Is Mobile VoIP A Telco Killer?

Customers change slowly, but they won't pay for voice calls forever if alternative apps save money and improve quality.

E. Kelly Fitzsimmons, Co-founder, HarQen

February 20, 2014

3 Min Read

For many, it's a foregone conclusion that mobile VoIP (mVoIP) will demolish what remains of telco voice revenues. Recently, Juniper Research piled onto this prevailing wisdom when it released its report on Mobile VoIP, which projects a $5 billion loss of voice revenue by 2015. Thanks in large part to the quickly expanding availability of 3G and WiFi networks as well as LTE and HSPA+, Juniper forecasts that mVoIP will swiftly become the de facto standard for mobile users.

What makes mVoIP so potentially disruptive is its ability to let people send and receive phone calls via an Internet connection on a mobile device, thus avoiding the voice network altogether. Since the call takes place on an available network such as a 3G or 4G data connection or WiFi, the caller doesn't burn minutes or pay long-distance fees. In the past week, Rakuten, one of Japan's largest Internet companies, acquired leading mVoIP player Viber for $900 million. Could this acquisition signal that the tipping point is nigh?

The thing about such digital disruption, though, is that it's messy and tends to upend the most grounded predictions. How much and how quickly disruption eliminates value like voice revenue depends on many complex factors. But let's focus on one most tech executives know intimately: the human lag factor.

[Could startup Artemis's wireless networking technology change the mobile industry? Read Artemis Networks Calls or Wireless Revolution.]

People are being asked to change all the time these days. And let's be honest -- change is not what we do best. For more than a million years our ancestors seemed content to beat creatures with sticks. Then someone introduced the "tie rock on stick" idea, and we evolved. I'll bet good money, though, that there were holdouts. It likely took more than a few sticks + rocks to the head to bring the laggards around. (Ah, the good ol' days.)

In the case of mobile VoIP, millions have discovered low-cost or free voice apps such as Skype, Fring, Nimbuzz, and Viber, and they're willing to sacrifice some quality to get lower costs today. Given the dramatic improvement of quality -- and frankly, the poor service quality provided by most mobile operators -- why isn't everyone using these apps today?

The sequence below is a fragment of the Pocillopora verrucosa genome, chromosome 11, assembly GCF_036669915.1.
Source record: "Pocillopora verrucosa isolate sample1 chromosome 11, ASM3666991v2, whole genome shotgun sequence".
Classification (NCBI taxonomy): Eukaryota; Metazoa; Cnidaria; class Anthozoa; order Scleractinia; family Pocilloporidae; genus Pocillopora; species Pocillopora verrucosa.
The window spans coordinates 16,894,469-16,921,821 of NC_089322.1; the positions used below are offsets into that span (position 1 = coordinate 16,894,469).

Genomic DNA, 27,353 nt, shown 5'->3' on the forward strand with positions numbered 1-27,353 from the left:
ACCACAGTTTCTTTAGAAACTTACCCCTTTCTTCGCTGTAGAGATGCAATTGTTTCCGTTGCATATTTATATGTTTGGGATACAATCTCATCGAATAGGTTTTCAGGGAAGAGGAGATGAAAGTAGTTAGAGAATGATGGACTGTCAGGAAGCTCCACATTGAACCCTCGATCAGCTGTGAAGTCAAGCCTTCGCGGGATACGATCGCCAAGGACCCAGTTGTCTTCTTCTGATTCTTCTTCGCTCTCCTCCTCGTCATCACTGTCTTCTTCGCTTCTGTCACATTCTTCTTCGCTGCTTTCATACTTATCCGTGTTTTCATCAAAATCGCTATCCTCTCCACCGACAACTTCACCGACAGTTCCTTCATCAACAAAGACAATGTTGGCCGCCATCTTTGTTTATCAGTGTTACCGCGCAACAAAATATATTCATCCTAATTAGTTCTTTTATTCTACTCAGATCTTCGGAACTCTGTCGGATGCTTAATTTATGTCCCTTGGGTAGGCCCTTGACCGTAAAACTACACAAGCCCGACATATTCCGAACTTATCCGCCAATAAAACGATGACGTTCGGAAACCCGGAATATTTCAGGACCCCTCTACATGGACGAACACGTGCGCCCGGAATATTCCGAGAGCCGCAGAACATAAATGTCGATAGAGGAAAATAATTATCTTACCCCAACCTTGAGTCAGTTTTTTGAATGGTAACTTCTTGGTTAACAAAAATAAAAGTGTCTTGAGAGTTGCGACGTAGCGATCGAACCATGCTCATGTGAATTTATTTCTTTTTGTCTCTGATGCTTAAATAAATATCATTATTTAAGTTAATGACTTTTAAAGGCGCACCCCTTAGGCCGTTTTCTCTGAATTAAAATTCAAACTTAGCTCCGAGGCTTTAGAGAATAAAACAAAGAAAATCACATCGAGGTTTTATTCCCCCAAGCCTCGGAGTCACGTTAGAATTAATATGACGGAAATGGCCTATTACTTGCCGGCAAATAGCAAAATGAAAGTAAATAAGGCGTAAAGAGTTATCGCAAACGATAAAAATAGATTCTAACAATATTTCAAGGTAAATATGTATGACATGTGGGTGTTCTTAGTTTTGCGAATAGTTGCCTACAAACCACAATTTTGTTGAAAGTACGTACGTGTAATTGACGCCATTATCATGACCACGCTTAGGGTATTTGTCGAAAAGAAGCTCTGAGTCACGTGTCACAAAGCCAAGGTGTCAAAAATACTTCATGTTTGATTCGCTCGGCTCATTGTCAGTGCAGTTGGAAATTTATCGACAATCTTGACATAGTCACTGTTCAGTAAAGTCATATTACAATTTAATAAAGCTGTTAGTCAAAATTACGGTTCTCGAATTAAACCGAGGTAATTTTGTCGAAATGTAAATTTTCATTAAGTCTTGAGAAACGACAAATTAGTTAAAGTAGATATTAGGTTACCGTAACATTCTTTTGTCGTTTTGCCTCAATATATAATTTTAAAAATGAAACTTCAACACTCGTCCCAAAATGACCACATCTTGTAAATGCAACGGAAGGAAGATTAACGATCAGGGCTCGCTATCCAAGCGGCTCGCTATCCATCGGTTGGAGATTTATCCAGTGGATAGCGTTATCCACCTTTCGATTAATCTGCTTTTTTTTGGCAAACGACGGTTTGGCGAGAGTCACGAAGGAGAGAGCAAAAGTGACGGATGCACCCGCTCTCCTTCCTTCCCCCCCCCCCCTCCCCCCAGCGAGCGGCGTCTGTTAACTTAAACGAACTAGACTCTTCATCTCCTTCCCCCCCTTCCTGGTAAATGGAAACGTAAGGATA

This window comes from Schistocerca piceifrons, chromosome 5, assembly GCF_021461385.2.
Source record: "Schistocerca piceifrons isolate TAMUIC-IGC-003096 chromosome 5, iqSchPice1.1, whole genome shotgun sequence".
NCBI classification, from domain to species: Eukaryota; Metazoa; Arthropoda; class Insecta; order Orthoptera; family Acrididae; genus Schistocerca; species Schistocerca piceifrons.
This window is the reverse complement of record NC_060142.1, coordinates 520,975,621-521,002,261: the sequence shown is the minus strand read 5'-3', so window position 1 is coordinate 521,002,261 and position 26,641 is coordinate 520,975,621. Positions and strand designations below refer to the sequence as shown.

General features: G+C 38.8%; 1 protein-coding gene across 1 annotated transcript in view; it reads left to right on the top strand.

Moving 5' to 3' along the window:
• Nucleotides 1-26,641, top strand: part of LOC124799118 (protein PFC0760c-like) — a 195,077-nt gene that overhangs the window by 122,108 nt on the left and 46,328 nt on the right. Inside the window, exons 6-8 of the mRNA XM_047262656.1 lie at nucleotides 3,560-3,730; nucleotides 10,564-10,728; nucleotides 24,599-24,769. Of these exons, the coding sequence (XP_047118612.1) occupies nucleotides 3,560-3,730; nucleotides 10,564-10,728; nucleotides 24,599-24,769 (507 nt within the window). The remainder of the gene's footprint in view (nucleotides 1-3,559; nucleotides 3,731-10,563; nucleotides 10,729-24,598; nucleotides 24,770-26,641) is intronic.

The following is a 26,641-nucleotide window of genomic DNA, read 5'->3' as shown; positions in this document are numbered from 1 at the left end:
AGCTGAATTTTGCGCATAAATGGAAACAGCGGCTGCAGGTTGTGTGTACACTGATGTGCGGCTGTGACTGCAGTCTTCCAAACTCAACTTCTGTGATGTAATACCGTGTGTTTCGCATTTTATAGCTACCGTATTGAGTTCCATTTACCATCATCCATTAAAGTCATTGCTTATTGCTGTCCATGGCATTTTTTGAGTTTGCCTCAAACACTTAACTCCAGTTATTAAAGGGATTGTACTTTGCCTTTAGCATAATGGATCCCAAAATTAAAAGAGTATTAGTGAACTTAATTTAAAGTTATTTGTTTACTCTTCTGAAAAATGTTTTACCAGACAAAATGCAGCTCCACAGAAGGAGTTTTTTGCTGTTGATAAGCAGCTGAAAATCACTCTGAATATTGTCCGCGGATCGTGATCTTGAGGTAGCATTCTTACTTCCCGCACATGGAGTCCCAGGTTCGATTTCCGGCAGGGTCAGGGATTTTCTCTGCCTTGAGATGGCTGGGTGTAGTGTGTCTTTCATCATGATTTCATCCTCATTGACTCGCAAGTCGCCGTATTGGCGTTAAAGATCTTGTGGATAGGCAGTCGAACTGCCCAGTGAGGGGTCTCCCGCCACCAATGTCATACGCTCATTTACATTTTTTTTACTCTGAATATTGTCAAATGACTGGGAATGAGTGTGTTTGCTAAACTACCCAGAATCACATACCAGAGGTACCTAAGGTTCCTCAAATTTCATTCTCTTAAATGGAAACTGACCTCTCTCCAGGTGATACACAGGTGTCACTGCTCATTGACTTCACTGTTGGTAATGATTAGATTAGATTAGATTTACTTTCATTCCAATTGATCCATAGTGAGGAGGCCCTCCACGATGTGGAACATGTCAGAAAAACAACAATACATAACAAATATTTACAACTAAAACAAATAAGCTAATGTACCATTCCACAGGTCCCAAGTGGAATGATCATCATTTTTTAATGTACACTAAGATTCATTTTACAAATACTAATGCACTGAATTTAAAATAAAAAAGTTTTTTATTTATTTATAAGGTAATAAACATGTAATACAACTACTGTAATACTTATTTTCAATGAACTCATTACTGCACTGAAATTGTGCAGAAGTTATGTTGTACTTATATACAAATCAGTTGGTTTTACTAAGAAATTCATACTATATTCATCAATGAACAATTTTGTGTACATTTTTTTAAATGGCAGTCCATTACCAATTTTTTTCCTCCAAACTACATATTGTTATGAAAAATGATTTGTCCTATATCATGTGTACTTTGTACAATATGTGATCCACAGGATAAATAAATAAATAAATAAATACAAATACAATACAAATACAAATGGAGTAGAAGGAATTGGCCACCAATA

The vast majority of us are not. We sign contracts, add some apps, and are for the most part fairly content to use the "out of the box" service. Let's call it the Law of Human Inertia: We tend to use what is given to us. And herein lies the opportunity for the telco operators.

Embracing mVoIP doesn't have to be a money-losing proposition for carriers, nor is it a free-but-flaky product for users. The successful telcos will figure out ways to monetize their services, such as delivering old-fashioned service performance assurance or creating novel features and functionality that both consumers and business users value enough to pay a premium. (Remember the iPhone?)

Human inertia gives the telcos time to redeem themselves. How long this window stays open is anyone's guess. There is likely a disruptive startup out there that will offer a mobile VoIP experience that's good enough to buy. Even the fiercest stick wavers will find value in a ubiquitous, high-quality service that works out of the box.

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About the Author(s)

E. Kelly Fitzsimmons

Co-founder, HarQen

E. Kelly Fitzsimmons is a well-known serial entrepreneur who has founded, led, and sold several technology startups. Currently, she is the co-founder and director of HarQen, named one of Gartner’s 2013 Cool Vendors in Unified Communications and Network Systems and Services, and co-founder of the Hypervoice Consortium. In 2011, she was awarded the Silvertip PwC Entrepreneurship Award honoring the fastest-growing company within the Angel Capital Association portfolio. In 2013, Speech Technology magazine honored her with the Luminary Award. She completed her undergraduate studies at the University of Rochester and holds a master’s degree from Harvard University. 

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